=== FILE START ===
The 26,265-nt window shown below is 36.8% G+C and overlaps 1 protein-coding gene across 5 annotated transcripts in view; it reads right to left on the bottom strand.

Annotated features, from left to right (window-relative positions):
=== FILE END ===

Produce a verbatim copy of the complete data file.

The 26,265-nt window shown below is 36.8% G+C and overlaps 1 protein-coding gene across 5 annotated transcripts in view; it reads right to left on the bottom strand.

Annotated features, from left to right (window-relative positions):